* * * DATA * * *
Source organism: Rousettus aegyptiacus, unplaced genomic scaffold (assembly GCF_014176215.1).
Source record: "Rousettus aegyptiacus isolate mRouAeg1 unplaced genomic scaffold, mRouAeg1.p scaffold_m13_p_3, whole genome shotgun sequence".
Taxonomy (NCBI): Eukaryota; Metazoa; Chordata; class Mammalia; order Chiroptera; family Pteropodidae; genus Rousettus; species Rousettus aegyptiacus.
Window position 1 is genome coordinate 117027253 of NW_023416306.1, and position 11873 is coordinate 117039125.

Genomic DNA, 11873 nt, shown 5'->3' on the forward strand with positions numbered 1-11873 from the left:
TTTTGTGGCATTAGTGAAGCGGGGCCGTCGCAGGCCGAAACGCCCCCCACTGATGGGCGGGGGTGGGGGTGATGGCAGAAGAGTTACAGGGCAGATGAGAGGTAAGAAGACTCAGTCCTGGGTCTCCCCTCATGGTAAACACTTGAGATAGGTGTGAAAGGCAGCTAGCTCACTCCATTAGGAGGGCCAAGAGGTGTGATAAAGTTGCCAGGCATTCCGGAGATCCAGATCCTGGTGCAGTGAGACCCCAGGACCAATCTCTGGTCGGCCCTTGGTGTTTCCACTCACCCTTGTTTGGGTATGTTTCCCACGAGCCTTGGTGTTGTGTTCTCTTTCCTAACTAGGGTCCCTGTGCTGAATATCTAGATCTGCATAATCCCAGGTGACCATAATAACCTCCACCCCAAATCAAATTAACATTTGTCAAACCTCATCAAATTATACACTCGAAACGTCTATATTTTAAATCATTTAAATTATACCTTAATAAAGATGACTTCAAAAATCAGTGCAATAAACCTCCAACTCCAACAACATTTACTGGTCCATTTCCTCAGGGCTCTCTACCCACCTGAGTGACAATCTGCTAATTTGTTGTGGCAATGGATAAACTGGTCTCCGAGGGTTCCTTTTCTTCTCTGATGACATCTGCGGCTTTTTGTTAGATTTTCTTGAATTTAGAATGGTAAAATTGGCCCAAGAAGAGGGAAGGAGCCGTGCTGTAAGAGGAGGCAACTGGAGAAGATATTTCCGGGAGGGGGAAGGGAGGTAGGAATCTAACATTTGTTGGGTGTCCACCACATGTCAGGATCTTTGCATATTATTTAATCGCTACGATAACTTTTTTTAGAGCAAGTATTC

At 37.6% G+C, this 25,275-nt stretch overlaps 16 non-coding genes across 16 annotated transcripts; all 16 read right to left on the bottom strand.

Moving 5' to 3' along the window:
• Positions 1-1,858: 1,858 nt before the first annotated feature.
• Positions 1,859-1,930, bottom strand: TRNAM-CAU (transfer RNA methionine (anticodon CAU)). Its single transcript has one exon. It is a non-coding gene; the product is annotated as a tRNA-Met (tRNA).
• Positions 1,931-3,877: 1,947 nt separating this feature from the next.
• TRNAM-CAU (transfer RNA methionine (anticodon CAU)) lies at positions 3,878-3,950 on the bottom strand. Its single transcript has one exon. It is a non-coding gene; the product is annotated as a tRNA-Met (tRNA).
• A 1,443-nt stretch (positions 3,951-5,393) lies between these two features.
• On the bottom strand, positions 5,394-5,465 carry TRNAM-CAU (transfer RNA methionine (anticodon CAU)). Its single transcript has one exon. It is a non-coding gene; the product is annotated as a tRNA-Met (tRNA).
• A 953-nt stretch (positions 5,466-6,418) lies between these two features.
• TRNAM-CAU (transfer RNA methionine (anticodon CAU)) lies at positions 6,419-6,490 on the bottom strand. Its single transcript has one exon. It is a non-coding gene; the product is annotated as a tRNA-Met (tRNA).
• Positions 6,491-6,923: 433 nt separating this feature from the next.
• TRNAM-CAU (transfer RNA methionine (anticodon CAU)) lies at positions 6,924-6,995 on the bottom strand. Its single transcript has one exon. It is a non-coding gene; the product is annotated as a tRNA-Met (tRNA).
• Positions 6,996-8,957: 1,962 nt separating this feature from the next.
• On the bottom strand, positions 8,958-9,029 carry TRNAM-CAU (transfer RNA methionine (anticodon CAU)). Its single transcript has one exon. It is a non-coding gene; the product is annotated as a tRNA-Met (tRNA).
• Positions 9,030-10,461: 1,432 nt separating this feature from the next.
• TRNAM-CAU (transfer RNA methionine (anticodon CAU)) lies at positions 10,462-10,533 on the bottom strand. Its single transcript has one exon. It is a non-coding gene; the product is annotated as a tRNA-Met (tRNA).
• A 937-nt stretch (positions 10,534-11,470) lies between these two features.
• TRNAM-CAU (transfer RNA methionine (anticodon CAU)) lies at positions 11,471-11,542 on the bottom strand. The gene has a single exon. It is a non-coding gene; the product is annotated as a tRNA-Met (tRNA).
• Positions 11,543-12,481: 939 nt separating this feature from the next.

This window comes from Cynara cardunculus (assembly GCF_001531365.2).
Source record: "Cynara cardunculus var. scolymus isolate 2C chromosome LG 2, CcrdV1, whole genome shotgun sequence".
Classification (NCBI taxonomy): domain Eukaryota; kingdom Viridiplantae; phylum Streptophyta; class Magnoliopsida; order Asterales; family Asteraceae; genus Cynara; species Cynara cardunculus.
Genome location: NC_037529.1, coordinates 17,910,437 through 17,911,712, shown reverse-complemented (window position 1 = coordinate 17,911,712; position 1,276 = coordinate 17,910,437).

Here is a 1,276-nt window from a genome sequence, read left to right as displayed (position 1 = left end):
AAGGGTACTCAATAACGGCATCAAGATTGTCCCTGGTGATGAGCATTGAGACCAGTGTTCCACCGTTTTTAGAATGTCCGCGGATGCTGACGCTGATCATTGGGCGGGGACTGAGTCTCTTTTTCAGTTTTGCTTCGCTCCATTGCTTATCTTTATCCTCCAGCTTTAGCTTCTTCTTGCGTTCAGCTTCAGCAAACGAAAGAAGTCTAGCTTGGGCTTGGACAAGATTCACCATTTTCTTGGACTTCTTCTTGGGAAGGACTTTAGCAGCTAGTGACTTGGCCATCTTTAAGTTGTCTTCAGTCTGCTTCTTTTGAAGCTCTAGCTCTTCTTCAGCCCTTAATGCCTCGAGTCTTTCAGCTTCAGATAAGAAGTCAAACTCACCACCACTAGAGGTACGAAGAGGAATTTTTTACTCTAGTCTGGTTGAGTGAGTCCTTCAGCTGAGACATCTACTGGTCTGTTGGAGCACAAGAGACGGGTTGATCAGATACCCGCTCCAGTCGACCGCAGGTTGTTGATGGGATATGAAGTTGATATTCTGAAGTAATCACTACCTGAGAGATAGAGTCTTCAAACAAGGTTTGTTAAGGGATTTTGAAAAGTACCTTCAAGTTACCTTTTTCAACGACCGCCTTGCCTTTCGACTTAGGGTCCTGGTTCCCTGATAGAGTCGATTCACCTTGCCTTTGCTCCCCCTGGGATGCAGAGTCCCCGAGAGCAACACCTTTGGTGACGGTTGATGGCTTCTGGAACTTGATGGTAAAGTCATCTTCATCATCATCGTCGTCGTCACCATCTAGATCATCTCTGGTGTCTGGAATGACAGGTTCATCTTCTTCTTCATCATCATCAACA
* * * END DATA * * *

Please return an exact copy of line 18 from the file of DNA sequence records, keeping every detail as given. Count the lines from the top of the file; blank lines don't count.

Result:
• TRNAM-CAU (transfer RNA methionine (anticodon CAU)) lies at positions 6,924-6,995 on the bottom strand. Its single transcript has one exon. It is a non-coding gene; the product is annotated as a tRNA-Met (tRNA).